Sending e-mails with Microsoft Graph using .NET

Sending e-mails from custom applications and integrations in the cloud is relatively easy. In this post, we'll check out some use cases, and an easy way to set up the basic configuration and code for allowing our applications to send e-mails using the Microsoft Graph.

Tobias Zimmergren
Tobias Zimmergren

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Sending e-mails from custom applications and integrations in the cloud is relatively easy, whether you're building a fully customized app, low-code apps, or integrations using existing plug-and-play solutions.

Microsoft even recommends a third-party, SendGrid, for sending e-mails in Azure. Sometimes that's the way forward, and sometimes it's not. Let's talk about that a bit further down.

In this post, we'll check out an easy way to set up the basic configuration and code for allowing our applications to send e-mails using the Microsoft Graph.

However, before we dive into the config and code, I want to spend some time talking about the requirements and potential use cases. Sometimes it's easy for devs to find a technical solution, but perhaps these solutions do not always match the business requirements.

We'll take a look at:

  • What does Microsoft recommend?
  • Use Cases (the why).
    • Get full e-mail and inbox capabilities.
    • Customize endlessly.
    • Corporate regulations.
  • Setup (the how)
    • Create an Azure AD app with Microsoft Graph permissions.
    • Ensuring the account is licensed to send e-mails.
    • Build the code.
  • Results.
  • Known limitations.

What does Microsoft recommend?

To send e-mails in Azure, Microsoft recommends a service like SendGrid. Plain and simple, and this works in a wide array of use cases.

Quote from the docs about sending e-mails in Azure:

We recommend you use authenticated SMTP relay services to send email from Azure VMs or from Azure App Service. (These relay services typically connect through TCP port 587, but they support other ports.) These services are used to maintain IP and domain reputation to minimize the possibility that external domains reject your messages or put them to the SPAM folder. SendGrid is one such SMTP relay service, but there are others. You might also have an authenticated SMTP relay service on your on-premises servers.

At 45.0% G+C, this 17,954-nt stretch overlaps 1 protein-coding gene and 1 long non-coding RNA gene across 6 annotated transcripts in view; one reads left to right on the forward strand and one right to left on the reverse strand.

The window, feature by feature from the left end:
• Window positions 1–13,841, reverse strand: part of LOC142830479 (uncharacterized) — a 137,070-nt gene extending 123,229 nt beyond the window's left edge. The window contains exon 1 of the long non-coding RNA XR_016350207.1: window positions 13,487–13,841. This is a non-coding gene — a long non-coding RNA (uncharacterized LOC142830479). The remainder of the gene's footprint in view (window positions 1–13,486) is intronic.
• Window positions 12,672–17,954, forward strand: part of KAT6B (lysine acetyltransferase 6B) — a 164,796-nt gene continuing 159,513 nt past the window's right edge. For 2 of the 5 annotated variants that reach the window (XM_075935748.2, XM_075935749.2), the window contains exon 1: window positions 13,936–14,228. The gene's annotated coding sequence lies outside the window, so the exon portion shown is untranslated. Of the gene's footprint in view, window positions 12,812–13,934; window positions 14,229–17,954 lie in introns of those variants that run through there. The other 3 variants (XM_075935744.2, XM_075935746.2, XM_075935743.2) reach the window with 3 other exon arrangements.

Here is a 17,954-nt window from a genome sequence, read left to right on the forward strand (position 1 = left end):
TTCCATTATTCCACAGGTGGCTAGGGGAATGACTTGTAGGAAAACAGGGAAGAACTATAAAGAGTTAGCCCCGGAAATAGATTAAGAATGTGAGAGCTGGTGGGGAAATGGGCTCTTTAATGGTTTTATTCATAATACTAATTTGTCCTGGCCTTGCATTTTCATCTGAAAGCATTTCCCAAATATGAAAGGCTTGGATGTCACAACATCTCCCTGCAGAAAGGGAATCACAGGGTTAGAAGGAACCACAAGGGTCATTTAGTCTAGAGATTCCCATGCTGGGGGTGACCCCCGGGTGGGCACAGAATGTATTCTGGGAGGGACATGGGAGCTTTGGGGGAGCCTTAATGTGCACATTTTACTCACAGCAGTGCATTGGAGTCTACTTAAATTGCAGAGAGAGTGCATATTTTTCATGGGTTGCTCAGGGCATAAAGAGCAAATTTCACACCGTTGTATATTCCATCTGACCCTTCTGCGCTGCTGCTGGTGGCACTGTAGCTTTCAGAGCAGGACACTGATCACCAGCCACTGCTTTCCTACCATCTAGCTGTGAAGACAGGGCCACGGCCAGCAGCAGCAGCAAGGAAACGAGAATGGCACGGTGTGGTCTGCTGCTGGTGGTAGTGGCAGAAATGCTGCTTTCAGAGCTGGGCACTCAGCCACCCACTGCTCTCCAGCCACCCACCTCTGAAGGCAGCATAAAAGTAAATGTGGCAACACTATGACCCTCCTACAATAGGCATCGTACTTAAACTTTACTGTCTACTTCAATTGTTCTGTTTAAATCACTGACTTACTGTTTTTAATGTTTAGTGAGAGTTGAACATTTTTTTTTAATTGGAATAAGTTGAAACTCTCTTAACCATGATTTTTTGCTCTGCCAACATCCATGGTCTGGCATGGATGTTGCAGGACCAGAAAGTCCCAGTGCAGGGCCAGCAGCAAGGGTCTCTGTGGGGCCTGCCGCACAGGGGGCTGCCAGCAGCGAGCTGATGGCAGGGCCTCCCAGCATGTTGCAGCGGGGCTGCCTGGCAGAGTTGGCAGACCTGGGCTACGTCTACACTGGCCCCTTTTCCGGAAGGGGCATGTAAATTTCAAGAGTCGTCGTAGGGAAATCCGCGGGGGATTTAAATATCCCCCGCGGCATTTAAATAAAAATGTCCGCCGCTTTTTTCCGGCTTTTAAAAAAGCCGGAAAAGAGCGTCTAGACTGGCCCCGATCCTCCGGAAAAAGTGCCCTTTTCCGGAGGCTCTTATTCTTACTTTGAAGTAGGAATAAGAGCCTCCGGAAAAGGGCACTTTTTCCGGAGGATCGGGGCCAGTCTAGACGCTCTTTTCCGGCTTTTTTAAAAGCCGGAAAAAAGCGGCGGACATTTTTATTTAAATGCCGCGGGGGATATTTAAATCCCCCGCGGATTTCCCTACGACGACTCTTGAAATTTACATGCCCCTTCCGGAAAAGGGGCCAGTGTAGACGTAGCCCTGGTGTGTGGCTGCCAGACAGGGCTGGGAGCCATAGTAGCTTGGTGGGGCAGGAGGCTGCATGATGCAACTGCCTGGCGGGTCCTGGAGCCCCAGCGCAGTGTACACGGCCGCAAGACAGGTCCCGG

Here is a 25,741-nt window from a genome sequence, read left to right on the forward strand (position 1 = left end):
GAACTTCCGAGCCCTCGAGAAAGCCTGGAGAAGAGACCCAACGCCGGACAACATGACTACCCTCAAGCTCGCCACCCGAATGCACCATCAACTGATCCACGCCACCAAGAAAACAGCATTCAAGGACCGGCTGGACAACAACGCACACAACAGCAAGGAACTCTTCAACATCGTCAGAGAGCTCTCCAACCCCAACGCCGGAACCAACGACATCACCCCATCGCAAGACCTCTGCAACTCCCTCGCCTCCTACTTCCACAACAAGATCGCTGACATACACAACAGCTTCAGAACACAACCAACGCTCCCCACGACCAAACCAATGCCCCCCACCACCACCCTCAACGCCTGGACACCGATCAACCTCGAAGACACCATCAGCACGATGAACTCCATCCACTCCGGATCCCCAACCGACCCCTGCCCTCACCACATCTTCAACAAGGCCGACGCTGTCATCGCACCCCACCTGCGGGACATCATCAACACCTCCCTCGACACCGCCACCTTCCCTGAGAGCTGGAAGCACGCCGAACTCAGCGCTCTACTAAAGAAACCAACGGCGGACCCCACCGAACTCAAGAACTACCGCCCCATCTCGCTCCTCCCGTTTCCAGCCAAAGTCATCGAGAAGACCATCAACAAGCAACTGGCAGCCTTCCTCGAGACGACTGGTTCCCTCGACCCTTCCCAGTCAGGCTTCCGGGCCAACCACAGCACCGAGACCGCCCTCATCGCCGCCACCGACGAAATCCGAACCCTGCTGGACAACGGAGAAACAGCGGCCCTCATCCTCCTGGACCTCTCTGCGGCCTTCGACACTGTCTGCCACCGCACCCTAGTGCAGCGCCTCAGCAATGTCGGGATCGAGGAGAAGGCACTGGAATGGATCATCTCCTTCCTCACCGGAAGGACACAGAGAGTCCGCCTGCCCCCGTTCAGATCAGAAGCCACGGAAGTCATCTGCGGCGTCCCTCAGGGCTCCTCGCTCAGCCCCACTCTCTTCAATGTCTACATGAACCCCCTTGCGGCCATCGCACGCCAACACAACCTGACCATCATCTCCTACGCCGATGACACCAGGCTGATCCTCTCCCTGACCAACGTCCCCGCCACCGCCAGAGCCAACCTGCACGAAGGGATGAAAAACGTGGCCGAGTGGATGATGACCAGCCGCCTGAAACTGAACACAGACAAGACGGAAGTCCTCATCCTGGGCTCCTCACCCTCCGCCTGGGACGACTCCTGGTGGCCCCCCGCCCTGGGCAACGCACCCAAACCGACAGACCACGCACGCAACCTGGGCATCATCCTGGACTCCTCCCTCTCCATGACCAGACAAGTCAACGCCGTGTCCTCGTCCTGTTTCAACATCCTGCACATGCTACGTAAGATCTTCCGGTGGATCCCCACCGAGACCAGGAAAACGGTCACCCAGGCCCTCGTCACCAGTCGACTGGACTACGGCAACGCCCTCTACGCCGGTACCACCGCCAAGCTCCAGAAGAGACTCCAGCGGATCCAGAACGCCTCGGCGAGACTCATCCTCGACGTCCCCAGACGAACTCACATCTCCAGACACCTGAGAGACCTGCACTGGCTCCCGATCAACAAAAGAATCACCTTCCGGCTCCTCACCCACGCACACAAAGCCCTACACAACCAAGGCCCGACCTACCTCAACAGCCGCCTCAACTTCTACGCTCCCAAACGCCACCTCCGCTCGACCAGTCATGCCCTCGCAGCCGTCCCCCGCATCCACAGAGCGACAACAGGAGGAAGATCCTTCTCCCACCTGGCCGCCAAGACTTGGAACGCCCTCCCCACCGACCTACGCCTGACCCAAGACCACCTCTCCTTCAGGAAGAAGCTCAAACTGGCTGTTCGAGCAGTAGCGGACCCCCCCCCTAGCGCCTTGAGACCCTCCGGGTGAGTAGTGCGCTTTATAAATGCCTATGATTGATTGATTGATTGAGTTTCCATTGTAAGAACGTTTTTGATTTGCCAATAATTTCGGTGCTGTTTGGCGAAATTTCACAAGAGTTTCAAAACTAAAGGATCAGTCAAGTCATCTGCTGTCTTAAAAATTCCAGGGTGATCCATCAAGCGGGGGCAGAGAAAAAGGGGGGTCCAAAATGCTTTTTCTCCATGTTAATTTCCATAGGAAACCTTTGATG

Using these email delivery services isn't restricted in Azure, regardless of the subscription type.

- Recommended method of sending e-mail in Azure (Microsoft Docs)

If you want to send e-mails, I recommend that you look at whether SendGrid fits your requirements. Sending e-mails using the SendGrid NuGet packages is easy.

But, this post isn't about sending e-mails with SendGrid. It's about sending e-mails using Microsoft Graph, an excellent fit for several business requirements.

Use Cases

Let's take a quick look at a few business cases where sending e-mails using the Microsoft Graph APIs could be an interesting fit.

These use cases do not replace SendGrid or any other third-party service, but it adds to the story of when you may want to consider one or the other. Always make informed decisions for your situation.

While there are a lot more use cases and requirements we could spend time talking about, here's a few of the recurring themes I'm seeing.

Get full e-mail and inbox capabilities.

Sending e-mails one-off or by automation is a great way to fulfill many of our requirements, both for the business and our technical solutions.

Sometimes you want to send an e-mail, and you don't need to think twice about it. Sometimes, however, you may like to send an e-mail and keep the history of the entire conversation at your fingertips - in your Microsoft 365 mailbox.

Using the Microsoft Graph APIs to send e-mails as a user, you can decide whether to keep the sent e-mails in your "Sent" folder.